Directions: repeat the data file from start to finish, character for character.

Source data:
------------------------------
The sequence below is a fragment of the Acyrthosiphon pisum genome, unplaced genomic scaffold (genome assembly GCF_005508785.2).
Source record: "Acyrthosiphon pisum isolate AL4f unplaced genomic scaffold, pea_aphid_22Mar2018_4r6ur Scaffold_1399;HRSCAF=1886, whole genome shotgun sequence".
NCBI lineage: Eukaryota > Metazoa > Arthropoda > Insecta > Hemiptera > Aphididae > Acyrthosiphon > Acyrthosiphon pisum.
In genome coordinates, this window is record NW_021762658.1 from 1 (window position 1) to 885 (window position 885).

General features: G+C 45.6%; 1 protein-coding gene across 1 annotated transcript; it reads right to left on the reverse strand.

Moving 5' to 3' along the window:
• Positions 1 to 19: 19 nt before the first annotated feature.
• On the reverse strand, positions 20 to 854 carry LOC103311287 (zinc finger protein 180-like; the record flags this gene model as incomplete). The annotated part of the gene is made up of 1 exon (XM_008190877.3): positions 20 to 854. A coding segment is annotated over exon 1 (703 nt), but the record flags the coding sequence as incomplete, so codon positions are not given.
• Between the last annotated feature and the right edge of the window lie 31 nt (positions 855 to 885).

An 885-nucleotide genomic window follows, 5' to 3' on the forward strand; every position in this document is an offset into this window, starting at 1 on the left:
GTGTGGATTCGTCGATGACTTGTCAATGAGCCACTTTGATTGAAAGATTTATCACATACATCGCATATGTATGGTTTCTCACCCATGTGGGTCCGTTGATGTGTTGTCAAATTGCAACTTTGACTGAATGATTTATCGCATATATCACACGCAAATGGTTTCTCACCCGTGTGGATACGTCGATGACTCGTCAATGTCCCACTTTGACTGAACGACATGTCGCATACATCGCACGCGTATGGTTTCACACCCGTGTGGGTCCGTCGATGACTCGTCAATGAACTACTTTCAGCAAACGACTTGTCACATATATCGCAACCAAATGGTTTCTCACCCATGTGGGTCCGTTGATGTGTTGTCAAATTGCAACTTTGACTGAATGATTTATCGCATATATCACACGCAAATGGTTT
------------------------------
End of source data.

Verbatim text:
The sequence below is a fragment of the Acyrthosiphon pisum genome, unplaced genomic scaffold (genome assembly GCF_005508785.2).
Source record: "Acyrthosiphon pisum isolate AL4f unplaced genomic scaffold, pea_aphid_22Mar2018_4r6ur Scaffold_1399;HRSCAF=1886, whole genome shotgun sequence".
NCBI lineage: Eukaryota > Metazoa > Arthropoda > Insecta > Hemiptera > Aphididae > Acyrthosiphon > Acyrthosiphon pisum.
In genome coordinates, this window is record NW_021762658.1 from 1 (window position 1) to 885 (window position 885).

General features: G+C 45.6%; 1 protein-coding gene across 1 annotated transcript; it reads right to left on the reverse strand.

Moving 5' to 3' along the window:
• Positions 1 to 19: 19 nt before the first annotated feature.
• On the reverse strand, positions 20 to 854 carry LOC103311287 (zinc finger protein 180-like; the record flags this gene model as incomplete). The annotated part of the gene is made up of 1 exon (XM_008190877.3): positions 20 to 854. A coding segment is annotated over exon 1 (703 nt), but the record flags the coding sequence as incomplete, so codon positions are not given.
• Between the last annotated feature and the right edge of the window lie 31 nt (positions 855 to 885).

An 885-nucleotide genomic window follows, 5' to 3' on the forward strand; every position in this document is an offset into this window, starting at 1 on the left:
GTGTGGATTCGTCGATGACTTGTCAATGAGCCACTTTGATTGAAAGATTTATCACATACATCGCATATGTATGGTTTCTCACCCATGTGGGTCCGTTGATGTGTTGTCAAATTGCAACTTTGACTGAATGATTTATCGCATATATCACACGCAAATGGTTTCTCACCCGTGTGGATACGTCGATGACTCGTCAATGTCCCACTTTGACTGAACGACATGTCGCATACATCGCACGCGTATGGTTTCACACCCGTGTGGGTCCGTCGATGACTCGTCAATGAACTACTTTCAGCAAACGACTTGTCACATATATCGCAACCAAATGGTTTCTCACCCATGTGGGTCCGTTGATGTGTTGTCAAATTGCAACTTTGACTGAATGATTTATCGCATATATCACACGCAAATGGTTT